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Assessing biochar's ability to reduce bioavailability of aminocyclopyrachlor in soils
- Rittenhouse, Jennifer L., Rice, Pamela J., Spokas, Kurt A., Koskinen, William C.
- Environmental pollution 2014 v.189 pp. 92
- activated carbon, bioavailability, biochar, broadleaf weeds, brush control, feedstocks, flora, herbicides, olives, plant damage, processing waste, soil, soil remediation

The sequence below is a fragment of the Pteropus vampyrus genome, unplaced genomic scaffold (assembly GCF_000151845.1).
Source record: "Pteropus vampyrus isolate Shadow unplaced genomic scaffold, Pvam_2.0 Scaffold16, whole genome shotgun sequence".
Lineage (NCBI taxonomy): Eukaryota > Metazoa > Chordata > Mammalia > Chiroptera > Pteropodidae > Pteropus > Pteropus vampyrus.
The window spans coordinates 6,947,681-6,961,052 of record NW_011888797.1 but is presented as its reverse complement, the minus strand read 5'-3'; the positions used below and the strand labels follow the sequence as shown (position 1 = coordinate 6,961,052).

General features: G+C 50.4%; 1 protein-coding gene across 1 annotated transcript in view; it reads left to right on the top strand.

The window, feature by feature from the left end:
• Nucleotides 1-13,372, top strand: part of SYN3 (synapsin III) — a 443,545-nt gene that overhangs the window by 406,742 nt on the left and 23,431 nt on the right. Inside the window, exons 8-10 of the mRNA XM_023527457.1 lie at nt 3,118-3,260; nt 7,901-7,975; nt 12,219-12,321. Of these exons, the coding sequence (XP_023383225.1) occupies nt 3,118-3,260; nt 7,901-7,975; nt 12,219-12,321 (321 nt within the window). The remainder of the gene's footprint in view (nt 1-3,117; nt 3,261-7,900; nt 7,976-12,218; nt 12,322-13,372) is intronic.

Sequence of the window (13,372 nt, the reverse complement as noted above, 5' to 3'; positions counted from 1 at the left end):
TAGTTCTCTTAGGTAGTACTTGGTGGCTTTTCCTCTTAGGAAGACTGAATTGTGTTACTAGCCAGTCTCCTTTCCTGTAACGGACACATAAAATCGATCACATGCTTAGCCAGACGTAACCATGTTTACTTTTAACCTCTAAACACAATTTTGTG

- Aminocyclopyrachlor is a pyrimidine carboxylic acid herbicide used to control broadleaf weeds and brush. Amending soil with activated charcoal is recommended to prevent off-site transport of aminocyclopyrachlor and non-target plant damage. We used the batch-equilibrium method to determine the concentration of aminocyclopyrachlor in a pseudo-steady state with biochar, soil, and biochar-soil systems (<10% biochar by weight). We observed that aminocyclopyrachlor is mobile in soils. Soil incorporation of activated charcoal removed nearly all of the aqueous aminocyclopyrachlor thereby limiting its bioavailability to non-target flora. On the other hand, biochars were less effective than activated charcoal. Biochar produced from olive mill waste feedstock was the most effective biochar that we assessed for reducing the aqueous herbicide concentration. Although these biochars reduced the aminocyclopyrachlor concentration, they would not be practical remediation media due to the extraordinarily high application rates required to reduce the concentration by 50% (2.13 × 105 kg ha−1–7.27 × 105 kg ha−1).